Background: With the evolution of facial rejuvenation methods, thread lifts have gained popularity among patients who seek cosmetic improvement. Absorbable wedge-shaped polydioxanone (PDO) sutures are currently available, and they are extremely popular in the aesthetic clinics in Korea. In case of midface and mandibular jowl lift, threads are most often inserted in an oblique manner with vectors of rejuvenation directed toward the temple. However, specific characteristics of skeletal anatomy should be considered when deciding which technique to use in Asians. Herein, the authors introduce a vertical lifting technique most suitable for Asians, in which short (6 cm in length), wedge-shaped PDO sutures are inserted vertically downward in the anterior malar and submalar areas.
Objective: To describe a novel technique adopted to counteract the descent and laxity of the Asian face. The authors also aimed to assess the overall safety and efficacy of wedge-shaped PDO thread lift in facial rejuvenation.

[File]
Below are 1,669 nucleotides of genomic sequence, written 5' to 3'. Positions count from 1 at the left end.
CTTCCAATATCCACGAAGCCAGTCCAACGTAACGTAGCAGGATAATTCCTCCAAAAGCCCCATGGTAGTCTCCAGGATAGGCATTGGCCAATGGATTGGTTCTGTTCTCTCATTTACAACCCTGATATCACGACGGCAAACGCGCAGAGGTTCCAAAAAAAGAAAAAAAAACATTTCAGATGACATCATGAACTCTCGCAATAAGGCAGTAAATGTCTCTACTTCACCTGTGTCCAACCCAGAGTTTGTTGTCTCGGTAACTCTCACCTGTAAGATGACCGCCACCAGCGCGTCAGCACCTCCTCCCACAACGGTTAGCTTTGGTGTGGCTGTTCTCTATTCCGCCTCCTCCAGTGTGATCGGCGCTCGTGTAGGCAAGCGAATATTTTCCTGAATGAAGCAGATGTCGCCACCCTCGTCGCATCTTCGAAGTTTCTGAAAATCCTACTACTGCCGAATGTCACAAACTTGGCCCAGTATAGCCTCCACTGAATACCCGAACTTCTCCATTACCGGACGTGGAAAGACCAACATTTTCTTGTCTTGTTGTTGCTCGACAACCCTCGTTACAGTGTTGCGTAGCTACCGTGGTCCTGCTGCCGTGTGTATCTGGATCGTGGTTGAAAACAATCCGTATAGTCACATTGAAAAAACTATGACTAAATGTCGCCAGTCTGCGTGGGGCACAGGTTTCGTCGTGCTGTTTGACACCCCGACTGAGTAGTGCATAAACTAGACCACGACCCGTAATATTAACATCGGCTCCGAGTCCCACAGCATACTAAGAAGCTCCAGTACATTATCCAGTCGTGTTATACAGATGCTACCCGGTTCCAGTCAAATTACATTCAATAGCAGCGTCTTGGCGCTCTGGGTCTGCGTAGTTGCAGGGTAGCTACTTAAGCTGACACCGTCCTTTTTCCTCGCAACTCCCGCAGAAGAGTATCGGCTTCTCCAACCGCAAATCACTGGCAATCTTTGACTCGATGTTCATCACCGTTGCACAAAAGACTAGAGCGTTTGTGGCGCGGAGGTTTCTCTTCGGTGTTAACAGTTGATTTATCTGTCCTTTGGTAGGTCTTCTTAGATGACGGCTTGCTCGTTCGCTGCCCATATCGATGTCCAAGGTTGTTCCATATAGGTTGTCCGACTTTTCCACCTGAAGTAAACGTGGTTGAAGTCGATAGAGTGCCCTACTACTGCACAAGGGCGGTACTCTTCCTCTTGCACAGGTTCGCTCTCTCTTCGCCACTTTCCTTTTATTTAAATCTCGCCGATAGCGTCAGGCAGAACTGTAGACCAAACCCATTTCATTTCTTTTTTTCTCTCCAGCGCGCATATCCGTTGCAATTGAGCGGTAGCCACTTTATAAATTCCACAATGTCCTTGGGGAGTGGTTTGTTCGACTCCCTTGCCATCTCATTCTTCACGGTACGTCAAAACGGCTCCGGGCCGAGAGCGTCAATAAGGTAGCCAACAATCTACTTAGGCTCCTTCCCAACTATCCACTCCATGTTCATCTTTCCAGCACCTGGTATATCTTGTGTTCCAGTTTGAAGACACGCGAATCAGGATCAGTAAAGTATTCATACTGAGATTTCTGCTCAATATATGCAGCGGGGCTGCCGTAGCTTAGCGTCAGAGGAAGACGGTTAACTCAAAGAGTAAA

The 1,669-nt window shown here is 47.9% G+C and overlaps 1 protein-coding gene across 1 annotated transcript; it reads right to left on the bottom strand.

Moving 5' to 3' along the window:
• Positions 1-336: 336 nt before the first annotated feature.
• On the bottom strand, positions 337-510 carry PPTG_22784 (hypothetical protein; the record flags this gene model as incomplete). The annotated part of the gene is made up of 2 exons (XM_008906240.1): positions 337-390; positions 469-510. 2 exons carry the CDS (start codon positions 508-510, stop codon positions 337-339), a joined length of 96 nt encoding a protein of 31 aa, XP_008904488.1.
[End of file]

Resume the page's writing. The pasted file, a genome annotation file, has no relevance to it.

Methods: A retrospective chart review was performed on cases of facial laxity treated with vertical thread lifting. A total of 39 Korean patients were included. All participants underwent a single treatment session. The results were assessed objectively using serial photography and subjectively based on the patients' satisfaction scores. Complications were also recorded.
Results: Most patients (89.7%) considered the results satisfactory. Consensus ratings by 2 independent dermatologists showed that the objective outcomes at the 6-month follow-up were largely categorized as very much improved (10.3%), much improved (43.6%), and improved (33.3%). The incidence of complications was low, and the complications were minor.
Conclusion: Thread lifting with short, wedge-shaped PDO sutures is safe and effective for facial rejuvenation. The authors' vertical lifting technique has several advantages over the current approaches. First, the vectors directly oppose the vertical sagging of the face, which makes the technique highly efficient. The technique also carries a lower risk of accentuating the cheekbones, a feature which most Asians do not prefer.